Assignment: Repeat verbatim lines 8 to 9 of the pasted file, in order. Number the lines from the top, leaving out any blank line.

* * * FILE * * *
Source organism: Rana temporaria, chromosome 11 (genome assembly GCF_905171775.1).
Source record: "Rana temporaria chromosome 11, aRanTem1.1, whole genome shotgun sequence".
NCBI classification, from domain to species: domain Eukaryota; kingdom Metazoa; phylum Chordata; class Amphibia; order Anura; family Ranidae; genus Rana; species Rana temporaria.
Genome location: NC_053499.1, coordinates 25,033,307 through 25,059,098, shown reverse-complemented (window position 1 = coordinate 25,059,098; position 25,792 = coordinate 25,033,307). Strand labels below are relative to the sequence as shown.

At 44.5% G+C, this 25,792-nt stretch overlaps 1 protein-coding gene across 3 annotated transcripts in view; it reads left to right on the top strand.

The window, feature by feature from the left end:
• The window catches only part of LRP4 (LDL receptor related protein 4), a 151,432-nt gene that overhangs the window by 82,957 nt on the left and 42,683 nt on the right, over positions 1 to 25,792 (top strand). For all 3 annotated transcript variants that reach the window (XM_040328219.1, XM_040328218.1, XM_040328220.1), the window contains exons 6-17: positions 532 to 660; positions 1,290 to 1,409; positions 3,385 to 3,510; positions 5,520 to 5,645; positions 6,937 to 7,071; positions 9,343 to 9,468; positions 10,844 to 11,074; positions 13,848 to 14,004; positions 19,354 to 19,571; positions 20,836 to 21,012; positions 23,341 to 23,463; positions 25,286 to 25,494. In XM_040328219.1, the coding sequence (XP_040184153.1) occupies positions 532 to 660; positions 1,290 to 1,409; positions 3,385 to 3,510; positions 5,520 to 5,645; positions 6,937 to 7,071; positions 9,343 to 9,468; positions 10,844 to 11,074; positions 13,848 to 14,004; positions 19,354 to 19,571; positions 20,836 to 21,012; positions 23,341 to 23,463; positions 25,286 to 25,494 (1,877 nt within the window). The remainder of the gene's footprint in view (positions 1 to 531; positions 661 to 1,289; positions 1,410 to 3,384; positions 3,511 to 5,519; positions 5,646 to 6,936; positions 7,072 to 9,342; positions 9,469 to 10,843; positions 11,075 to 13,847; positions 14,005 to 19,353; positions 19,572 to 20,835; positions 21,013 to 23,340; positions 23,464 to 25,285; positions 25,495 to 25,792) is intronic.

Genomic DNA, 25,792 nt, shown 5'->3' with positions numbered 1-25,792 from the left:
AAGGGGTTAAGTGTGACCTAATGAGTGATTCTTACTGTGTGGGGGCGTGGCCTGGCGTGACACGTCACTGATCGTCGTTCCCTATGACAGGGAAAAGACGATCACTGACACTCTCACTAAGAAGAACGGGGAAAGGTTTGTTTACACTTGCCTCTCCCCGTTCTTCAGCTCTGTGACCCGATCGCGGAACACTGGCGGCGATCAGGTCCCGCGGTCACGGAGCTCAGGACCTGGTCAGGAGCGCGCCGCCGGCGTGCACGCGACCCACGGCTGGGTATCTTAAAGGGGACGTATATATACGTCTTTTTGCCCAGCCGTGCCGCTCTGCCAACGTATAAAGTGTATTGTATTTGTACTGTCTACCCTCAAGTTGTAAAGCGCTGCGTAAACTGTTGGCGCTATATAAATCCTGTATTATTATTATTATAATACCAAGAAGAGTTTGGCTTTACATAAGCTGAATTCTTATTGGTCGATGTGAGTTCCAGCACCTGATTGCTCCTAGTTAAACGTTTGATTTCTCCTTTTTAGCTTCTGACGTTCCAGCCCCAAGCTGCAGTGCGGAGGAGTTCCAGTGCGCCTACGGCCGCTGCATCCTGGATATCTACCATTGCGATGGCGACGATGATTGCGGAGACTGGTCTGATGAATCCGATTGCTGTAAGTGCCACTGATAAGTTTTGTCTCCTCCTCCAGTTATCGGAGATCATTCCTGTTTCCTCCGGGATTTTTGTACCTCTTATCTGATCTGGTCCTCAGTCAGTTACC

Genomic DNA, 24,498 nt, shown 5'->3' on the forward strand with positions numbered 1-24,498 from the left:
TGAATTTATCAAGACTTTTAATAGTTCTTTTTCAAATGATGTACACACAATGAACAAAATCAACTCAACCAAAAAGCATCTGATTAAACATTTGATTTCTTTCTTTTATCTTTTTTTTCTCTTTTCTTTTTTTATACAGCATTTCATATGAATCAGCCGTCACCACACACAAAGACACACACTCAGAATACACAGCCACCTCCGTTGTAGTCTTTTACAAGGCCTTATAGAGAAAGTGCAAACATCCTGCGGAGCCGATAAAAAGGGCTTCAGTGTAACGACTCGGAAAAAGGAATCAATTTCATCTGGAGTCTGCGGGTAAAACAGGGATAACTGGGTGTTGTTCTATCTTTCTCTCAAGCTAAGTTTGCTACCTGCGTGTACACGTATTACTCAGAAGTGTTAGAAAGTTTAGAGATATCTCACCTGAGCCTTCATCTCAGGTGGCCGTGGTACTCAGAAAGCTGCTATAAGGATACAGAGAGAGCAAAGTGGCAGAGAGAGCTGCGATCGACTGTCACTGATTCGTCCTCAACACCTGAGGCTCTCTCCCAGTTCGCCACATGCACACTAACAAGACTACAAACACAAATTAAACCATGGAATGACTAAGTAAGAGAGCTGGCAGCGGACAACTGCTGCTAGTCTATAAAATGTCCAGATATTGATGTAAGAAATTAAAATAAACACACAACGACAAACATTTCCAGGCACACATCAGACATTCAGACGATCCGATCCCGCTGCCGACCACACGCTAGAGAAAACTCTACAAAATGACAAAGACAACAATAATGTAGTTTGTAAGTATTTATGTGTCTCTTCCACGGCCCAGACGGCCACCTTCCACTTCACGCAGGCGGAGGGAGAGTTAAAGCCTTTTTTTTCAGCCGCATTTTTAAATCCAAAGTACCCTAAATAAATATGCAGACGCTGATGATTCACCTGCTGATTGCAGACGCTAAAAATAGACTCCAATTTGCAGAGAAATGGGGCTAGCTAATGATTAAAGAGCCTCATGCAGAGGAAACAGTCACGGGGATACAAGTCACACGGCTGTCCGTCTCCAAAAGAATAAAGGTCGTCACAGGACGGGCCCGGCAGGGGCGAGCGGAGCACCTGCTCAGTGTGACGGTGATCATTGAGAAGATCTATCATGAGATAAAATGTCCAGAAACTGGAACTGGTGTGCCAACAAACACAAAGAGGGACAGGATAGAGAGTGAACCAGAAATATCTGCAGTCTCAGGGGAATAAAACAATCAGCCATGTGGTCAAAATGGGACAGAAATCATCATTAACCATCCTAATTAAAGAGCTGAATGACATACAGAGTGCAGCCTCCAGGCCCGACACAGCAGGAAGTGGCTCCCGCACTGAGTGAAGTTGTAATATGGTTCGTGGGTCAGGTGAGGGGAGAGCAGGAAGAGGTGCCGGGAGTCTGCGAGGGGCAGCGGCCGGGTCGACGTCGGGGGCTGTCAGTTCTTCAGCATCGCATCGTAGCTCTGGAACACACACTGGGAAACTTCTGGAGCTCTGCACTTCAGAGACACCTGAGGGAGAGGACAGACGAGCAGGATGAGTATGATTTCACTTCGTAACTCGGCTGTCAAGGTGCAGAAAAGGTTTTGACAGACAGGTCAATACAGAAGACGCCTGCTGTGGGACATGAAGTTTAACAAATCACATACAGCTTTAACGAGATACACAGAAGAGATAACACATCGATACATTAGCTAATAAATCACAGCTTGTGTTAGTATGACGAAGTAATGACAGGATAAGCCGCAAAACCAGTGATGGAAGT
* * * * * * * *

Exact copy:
Genomic DNA, 25,792 nt, shown 5'->3' with positions numbered 1-25,792 from the left:
AAGGGGTTAAGTGTGACCTAATGAGTGATTCTTACTGTGTGGGGGCGTGGCCTGGCGTGACACGTCACTGATCGTCGTTCCCTATGACAGGGAAAAGACGATCACTGACACTCTCACTAAGAAGAACGGGGAAAGGTTTGTTTACACTTGCCTCTCCCCGTTCTTCAGCTCTGTGACCCGATCGCGGAACACTGGCGGCGATCAGGTCCCGCGGTCACGGAGCTCAGGACCTGGTCAGGAGCGCGCCGCCGGCGTGCACGCGACCCACGGCTGGGTATCTTAAAGGGGACGTATATATACGTCTTTTTGCCCAGCCGTGCCGCTCTGCCAACGTATAAAGTGTATTGTATTTGTACTGTCTACCCTCAAGTTGTAAAGCGCTGCGTAAACTGTTGGCGCTATATAAATCCTGTATTATTATTATTATAATACCAAGAAGAGTTTGGCTTTACATAAGCTGAATTCTTATTGGTCGATGTGAGTTCCAGCACCTGATTGCTCCTAGTTAAACGTTTGATTTCTCCTTTTTAGCTTCTGACGTTCCAGCCCCAAGCTGCAGTGCGGAGGAGTTCCAGTGCGCCTACGGCCGCTGCATCCTGGATATCTACCATTGCGATGGCGACGATGATTGCGGAGACTGGTCTGATGAATCCGATTGCTGTAAGTGCCACTGATAAGTTTTGTCTCCTCCTCCAGTTATCGGAGATCATTCCTGTTTCCTCCGGGATTTTTGTACCTCTTATCTGATCTGGTCCTCAGTCAGTTACC